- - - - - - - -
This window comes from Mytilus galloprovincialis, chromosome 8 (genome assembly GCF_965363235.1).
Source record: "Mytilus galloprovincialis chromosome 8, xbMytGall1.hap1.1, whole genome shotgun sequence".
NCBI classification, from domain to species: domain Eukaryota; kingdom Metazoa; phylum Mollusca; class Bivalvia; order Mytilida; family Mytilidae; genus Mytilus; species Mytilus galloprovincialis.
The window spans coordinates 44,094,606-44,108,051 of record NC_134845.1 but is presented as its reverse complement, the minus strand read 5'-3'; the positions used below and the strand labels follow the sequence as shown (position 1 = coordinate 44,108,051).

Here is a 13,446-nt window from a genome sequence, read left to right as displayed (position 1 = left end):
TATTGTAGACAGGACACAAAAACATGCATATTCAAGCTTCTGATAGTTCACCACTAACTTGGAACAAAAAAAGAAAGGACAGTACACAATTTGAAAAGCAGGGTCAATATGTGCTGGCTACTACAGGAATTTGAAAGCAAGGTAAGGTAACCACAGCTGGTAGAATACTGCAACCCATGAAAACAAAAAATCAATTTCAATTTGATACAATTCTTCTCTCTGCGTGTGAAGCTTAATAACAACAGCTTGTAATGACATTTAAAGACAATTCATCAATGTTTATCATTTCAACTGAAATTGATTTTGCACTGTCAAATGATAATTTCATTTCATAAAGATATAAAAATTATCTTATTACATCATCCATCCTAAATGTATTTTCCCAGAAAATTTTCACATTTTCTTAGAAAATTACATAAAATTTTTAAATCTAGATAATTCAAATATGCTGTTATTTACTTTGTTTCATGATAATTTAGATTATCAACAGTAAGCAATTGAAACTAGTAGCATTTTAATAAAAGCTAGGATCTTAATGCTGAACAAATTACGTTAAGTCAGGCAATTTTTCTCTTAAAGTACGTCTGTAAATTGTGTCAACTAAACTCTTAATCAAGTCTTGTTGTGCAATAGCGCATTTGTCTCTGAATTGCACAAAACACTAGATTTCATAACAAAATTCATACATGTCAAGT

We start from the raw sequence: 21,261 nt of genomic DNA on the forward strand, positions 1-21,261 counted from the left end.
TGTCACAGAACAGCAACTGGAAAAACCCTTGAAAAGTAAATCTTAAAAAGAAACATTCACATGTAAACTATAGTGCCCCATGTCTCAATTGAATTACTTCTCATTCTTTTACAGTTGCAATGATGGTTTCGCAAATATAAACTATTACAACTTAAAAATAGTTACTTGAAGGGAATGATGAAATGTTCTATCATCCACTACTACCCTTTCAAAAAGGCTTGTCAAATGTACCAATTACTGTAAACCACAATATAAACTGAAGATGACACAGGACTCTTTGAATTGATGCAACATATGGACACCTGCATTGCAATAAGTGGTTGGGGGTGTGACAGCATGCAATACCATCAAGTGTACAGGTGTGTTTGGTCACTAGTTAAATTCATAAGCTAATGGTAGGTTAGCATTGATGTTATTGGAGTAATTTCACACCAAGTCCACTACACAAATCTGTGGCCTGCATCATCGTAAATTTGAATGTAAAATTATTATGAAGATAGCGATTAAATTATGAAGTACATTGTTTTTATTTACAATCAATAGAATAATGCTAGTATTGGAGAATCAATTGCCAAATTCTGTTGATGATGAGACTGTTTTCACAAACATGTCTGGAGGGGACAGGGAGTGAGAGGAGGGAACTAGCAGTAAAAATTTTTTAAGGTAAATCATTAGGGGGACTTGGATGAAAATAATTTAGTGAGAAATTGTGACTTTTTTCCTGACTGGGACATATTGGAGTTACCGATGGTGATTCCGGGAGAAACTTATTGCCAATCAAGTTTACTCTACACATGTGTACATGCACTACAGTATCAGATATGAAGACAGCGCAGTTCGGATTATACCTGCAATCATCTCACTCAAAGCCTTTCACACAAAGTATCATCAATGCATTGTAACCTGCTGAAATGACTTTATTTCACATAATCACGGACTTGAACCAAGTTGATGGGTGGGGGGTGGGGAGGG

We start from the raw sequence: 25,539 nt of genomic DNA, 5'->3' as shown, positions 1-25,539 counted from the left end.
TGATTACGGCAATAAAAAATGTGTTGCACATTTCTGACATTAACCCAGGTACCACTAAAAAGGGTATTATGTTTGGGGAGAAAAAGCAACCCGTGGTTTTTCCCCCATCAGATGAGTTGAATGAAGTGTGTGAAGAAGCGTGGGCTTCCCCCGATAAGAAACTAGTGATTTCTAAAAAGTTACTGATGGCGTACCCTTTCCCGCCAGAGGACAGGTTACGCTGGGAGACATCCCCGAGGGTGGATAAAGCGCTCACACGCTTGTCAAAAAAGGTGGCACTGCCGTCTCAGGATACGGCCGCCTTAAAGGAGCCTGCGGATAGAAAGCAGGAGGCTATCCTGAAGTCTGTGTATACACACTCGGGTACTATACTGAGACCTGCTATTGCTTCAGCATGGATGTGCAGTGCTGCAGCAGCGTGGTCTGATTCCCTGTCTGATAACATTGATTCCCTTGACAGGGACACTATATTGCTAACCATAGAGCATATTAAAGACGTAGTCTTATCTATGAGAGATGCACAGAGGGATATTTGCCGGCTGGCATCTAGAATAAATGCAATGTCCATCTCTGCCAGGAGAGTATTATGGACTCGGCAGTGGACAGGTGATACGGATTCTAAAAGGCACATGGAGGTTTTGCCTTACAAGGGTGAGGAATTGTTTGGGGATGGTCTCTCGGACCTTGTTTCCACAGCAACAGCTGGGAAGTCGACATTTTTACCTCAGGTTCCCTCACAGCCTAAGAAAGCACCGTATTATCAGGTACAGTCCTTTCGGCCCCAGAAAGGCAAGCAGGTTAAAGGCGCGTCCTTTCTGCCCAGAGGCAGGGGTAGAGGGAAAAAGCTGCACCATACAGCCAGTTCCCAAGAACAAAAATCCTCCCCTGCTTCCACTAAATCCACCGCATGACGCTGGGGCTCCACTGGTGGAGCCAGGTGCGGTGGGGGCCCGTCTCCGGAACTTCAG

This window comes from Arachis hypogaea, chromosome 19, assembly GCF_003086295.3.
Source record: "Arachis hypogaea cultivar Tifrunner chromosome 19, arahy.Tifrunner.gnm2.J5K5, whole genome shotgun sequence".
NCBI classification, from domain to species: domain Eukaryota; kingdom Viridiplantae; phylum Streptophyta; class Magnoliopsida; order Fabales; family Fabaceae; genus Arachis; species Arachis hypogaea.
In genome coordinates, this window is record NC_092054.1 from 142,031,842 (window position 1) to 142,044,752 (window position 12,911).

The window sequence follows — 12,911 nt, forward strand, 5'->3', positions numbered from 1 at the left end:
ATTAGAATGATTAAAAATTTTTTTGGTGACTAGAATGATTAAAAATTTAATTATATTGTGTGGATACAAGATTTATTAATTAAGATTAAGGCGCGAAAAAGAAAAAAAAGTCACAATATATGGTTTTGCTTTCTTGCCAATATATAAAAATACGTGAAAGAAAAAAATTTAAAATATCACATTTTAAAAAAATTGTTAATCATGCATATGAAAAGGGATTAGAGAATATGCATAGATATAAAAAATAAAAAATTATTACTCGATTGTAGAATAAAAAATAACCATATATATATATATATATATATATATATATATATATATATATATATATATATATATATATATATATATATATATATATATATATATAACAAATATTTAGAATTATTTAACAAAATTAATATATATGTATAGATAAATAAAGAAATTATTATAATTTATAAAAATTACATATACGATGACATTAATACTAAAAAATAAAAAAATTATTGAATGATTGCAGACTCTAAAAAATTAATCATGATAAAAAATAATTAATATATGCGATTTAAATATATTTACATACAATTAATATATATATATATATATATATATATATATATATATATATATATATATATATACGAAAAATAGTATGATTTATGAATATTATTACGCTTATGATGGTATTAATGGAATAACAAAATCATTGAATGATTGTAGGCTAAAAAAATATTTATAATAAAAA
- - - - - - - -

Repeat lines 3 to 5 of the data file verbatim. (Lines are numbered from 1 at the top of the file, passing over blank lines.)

NCBI classification, from domain to species: domain Eukaryota; kingdom Metazoa; phylum Mollusca; class Bivalvia; order Mytilida; family Mytilidae; genus Mytilus; species Mytilus galloprovincialis.
The window spans coordinates 44,094,606-44,108,051 of record NC_134845.1 but is presented as its reverse complement, the minus strand read 5'-3'; the positions used below and the strand labels follow the sequence as shown (position 1 = coordinate 44,108,051).

Here is a 13,446-nt window from a genome sequence, read left to right as displayed (position 1 = left end):